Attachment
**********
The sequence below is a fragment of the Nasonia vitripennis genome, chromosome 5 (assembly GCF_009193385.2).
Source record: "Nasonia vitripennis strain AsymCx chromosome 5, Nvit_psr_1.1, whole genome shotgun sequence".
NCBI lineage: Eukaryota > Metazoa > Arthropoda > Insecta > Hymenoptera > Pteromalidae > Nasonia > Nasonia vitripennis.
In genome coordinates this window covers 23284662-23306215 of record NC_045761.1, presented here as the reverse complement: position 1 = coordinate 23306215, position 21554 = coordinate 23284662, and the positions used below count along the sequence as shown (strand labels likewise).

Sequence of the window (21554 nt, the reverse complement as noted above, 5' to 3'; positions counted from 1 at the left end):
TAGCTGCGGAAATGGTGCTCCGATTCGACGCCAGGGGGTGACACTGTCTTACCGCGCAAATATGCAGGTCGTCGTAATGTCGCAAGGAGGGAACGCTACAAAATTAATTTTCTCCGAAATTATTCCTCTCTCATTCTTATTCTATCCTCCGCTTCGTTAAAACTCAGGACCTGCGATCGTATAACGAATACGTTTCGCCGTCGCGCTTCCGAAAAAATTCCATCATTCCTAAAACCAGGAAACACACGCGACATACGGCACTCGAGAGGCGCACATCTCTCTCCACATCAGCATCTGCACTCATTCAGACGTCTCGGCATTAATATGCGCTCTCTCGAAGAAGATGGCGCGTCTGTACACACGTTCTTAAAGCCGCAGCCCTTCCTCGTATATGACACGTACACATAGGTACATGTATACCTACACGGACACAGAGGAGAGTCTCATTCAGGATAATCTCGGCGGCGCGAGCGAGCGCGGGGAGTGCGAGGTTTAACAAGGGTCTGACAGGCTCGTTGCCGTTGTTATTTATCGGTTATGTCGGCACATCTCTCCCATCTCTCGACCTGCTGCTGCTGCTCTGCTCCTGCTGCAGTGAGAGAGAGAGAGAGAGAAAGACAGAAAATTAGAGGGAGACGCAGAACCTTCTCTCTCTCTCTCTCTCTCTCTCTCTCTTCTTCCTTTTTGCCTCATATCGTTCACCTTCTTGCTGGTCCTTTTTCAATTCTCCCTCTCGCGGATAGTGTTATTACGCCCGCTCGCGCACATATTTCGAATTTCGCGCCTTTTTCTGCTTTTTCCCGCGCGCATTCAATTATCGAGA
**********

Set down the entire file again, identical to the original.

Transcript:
The sequence below is a fragment of the Nasonia vitripennis genome, chromosome 5 (assembly GCF_009193385.2).
Source record: "Nasonia vitripennis strain AsymCx chromosome 5, Nvit_psr_1.1, whole genome shotgun sequence".
NCBI lineage: Eukaryota > Metazoa > Arthropoda > Insecta > Hymenoptera > Pteromalidae > Nasonia > Nasonia vitripennis.
In genome coordinates this window covers 23284662-23306215 of record NC_045761.1, presented here as the reverse complement: position 1 = coordinate 23306215, position 21554 = coordinate 23284662, and the positions used below count along the sequence as shown (strand labels likewise).

Sequence of the window (21554 nt, the reverse complement as noted above, 5' to 3'; positions counted from 1 at the left end):
TAGCTGCGGAAATGGTGCTCCGATTCGACGCCAGGGGGTGACACTGTCTTACCGCGCAAATATGCAGGTCGTCGTAATGTCGCAAGGAGGGAACGCTACAAAATTAATTTTCTCCGAAATTATTCCTCTCTCATTCTTATTCTATCCTCCGCTTCGTTAAAACTCAGGACCTGCGATCGTATAACGAATACGTTTCGCCGTCGCGCTTCCGAAAAAATTCCATCATTCCTAAAACCAGGAAACACACGCGACATACGGCACTCGAGAGGCGCACATCTCTCTCCACATCAGCATCTGCACTCATTCAGACGTCTCGGCATTAATATGCGCTCTCTCGAAGAAGATGGCGCGTCTGTACACACGTTCTTAAAGCCGCAGCCCTTCCTCGTATATGACACGTACACATAGGTACATGTATACCTACACGGACACAGAGGAGAGTCTCATTCAGGATAATCTCGGCGGCGCGAGCGAGCGCGGGGAGTGCGAGGTTTAACAAGGGTCTGACAGGCTCGTTGCCGTTGTTATTTATCGGTTATGTCGGCACATCTCTCCCATCTCTCGACCTGCTGCTGCTGCTCTGCTCCTGCTGCAGTGAGAGAGAGAGAGAGAGAAAGACAGAAAATTAGAGGGAGACGCAGAACCTTCTCTCTCTCTCTCTCTCTCTCTCTCTCTTCTTCCTTTTTGCCTCATATCGTTCACCTTCTTGCTGGTCCTTTTTCAATTCTCCCTCTCGCGGATAGTGTTATTACGCCCGCTCGCGCACATATTTCGAATTTCGCGCCTTTTTCTGCTTTTTCCCGCGCGCATTCAATTATCGAGA